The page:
Searching over 5,500,000 cases.


searching
Buy This Entire Record For $7.95

Download the entire decision to receive the complete text, official citation,
docket number, dissents and concurrences, and footnotes for this case.

Learn more about what you receive with purchase of this case.

Hagaman v. Board of Education of Township of Woodbridge

Decided: October 30, 1970.

CLIFFORD HAGAMAN, PLAINTIFF,
v.
THE BOARD OF EDUCATION OF THE TOWNSHIP OF WOODBRIDGE IN THE COUNTY OF MIDDLESEX, DEFENDANT



Furman, J.s.c.

Furman

On motion and cross-motion for summary judgment the issue is whether a deed in 1925 from plaintiff's parents to defendant board of education created a fee simple determinable or a fee simple subject to a condition subsequent. The plaintiff is his parents' sole heir.

The deed contains this language:

It is the understanding of the parties to this conveyance that the hereinbefore described land is conveyed solely for the purpose of being used for the erection and maintenance of a public school or schools and that the Board of Education of Woodbridge Township, N.J. will erect a school thereon on or before the school year of 1926 and use such building for school purposes.

The granting and habendum clauses lack any words of limitation or condition. Nowhere in the deed is a possibility of reverter or a right of reentry expressed.

The following facts are undisputed. A school known as Hagaman Heights School was built and maintained on the premises from 1926 to 1968. The premises are 200 feet square. In 1968 the school building was boarded up but it has not been razed. The premises are in use as a public playground, with swings, a sliding board, monkey bars and basketball courts. A full-time playground supervisor organizes and supervises activities during the summer vacation period.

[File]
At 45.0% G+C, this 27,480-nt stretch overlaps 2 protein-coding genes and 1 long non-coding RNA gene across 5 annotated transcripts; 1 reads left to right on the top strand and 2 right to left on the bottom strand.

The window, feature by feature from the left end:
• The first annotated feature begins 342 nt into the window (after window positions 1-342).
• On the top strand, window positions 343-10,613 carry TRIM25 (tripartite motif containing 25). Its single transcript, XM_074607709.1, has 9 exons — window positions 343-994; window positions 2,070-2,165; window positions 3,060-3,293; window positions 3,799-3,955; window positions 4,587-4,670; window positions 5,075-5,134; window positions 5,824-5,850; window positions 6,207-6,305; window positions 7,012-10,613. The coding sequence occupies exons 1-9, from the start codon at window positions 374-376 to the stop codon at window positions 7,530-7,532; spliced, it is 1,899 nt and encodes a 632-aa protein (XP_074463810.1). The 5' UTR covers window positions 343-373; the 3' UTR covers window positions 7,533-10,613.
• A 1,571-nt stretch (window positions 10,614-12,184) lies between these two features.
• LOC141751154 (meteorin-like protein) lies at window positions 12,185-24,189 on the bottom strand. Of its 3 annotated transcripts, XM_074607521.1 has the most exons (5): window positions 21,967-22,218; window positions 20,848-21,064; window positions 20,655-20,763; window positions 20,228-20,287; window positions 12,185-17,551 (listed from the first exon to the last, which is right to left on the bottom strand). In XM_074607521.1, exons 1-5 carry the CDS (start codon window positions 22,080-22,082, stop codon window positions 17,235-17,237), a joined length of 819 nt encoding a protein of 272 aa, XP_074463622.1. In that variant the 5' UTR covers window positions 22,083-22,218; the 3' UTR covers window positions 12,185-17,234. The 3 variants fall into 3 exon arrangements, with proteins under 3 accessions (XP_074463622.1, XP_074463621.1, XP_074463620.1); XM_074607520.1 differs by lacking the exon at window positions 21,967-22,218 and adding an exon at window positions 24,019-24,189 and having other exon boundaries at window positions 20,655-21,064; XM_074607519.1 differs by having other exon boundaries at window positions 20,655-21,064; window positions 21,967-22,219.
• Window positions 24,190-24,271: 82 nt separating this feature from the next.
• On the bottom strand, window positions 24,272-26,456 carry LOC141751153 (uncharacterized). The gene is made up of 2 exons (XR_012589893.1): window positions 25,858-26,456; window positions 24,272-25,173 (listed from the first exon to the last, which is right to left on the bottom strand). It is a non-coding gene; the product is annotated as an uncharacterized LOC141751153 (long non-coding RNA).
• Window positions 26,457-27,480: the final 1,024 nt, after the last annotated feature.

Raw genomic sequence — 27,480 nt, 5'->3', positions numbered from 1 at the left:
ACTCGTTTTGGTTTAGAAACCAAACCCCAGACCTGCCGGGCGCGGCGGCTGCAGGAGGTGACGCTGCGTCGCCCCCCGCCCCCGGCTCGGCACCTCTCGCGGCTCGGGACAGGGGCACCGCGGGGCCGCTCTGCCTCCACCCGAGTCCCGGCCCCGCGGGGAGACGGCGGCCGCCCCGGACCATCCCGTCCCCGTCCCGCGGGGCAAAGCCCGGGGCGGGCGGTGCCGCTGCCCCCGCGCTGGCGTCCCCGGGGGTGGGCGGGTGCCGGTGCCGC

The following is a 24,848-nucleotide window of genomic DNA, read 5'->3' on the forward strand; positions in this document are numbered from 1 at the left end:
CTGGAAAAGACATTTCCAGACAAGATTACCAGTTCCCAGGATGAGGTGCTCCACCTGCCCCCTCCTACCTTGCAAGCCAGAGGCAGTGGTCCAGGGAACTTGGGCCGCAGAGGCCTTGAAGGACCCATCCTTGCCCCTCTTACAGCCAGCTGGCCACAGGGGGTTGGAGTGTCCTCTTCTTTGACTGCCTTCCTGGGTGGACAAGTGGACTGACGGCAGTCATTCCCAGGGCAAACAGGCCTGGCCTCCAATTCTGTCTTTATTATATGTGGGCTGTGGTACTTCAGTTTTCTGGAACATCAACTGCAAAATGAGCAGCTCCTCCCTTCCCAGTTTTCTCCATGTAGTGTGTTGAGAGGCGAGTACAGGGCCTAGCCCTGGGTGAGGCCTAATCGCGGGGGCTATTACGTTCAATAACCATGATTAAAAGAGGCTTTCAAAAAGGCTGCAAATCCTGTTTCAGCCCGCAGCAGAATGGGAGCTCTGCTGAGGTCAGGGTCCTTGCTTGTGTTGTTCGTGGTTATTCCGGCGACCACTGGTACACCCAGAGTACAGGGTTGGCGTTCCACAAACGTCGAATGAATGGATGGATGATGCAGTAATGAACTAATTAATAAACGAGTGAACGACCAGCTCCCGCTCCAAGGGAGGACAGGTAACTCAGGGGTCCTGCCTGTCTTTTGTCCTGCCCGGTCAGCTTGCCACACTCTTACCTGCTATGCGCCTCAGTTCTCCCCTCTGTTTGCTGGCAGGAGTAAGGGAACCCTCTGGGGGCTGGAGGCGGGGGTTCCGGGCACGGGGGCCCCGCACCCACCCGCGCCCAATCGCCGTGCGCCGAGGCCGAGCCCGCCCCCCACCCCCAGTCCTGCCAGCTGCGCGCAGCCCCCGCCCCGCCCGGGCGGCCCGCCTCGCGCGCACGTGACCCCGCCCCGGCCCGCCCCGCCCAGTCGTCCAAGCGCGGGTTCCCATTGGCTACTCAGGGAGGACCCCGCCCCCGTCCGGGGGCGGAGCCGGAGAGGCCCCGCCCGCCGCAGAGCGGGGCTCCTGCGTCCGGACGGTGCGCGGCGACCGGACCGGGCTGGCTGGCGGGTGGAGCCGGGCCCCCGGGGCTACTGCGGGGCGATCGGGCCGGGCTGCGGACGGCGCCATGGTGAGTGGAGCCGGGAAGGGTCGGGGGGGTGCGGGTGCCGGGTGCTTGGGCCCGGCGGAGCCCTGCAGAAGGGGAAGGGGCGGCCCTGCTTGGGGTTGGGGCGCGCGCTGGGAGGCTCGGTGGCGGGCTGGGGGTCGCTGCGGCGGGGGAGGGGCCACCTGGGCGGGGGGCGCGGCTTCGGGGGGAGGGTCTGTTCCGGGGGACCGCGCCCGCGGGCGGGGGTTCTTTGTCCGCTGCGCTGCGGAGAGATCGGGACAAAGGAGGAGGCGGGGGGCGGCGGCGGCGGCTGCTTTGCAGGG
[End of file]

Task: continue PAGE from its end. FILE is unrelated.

According to the affidavit of Vincent McDonnell, Supervisor of buildings and grounds for the defendant board of education, the school building was obsolete in 1968. Both his affidavit and that of T. C. Cadwalader, defendant's secretary, deny any present plan to sell the premises.

Language in an instrument which is alleged to create a fee simple determinable or a fee simple subject to a condition subsequent is strictly construed. Words of art are sought out. The law abhors a forfeiture. Lehigh Valley R.R. Co. v. Chapman , 35 N.J. 177, 182, 188 (1961), cert. den. 368 U.S. 928, 82 S. Ct. 364, 7 L. Ed. 26, 192 (1961); Oldfield v. Stoeco Homes, Inc. , 26 N.J. 246, 255 (1958); Eggleston v. Fox , 96 N.J. Super. 142, 146 (App. Div. 1967); Shuster v. Board of Education, Hardwick Tp. , 17 N.J. Super. 357, 359 (App. Div. 1952); Restatement, Property , §§ 44, 45 (1936); 2 Powell, The Law of Real Property , §§ 187, 188 (1966).

A construction that an instrument creates a fee simple determinable hinges upon such words of art fixing a conditional limitation as "so long as," "until," or "during." The possibility of reverter may be expressed but may also be inferred from other language in the instrument evidencing plainly that the estate created was to determine and thus to revert to the grantor or his heirs, upon the abandonment of the use for which it was created or upon some other conditional

limitation. Eggleston v. Fox, supra; Board of Chosen Freeholders of Cumberland County v. Buck , 79 N.J. Eq. 472, 476 (Ch. 1912); Restatement, Property , § 44; 2 Powell, op. cit. § 187.

To establish a fee simple subject to a condition subsequent the courts have required an express provision that upon the occurrence of that condition the grantor or his successors in interest may terminate the estate and reenter. Oldfield v. Stoeco Homes, Inc., supra: Cornelius v. Ivins , 26 N.J.L. 376, ...


Buy This Entire Record For $7.95

Download the entire decision to receive the complete text, official citation,
docket number, dissents and concurrences, and footnotes for this case.

Learn more about what you receive with purchase of this case.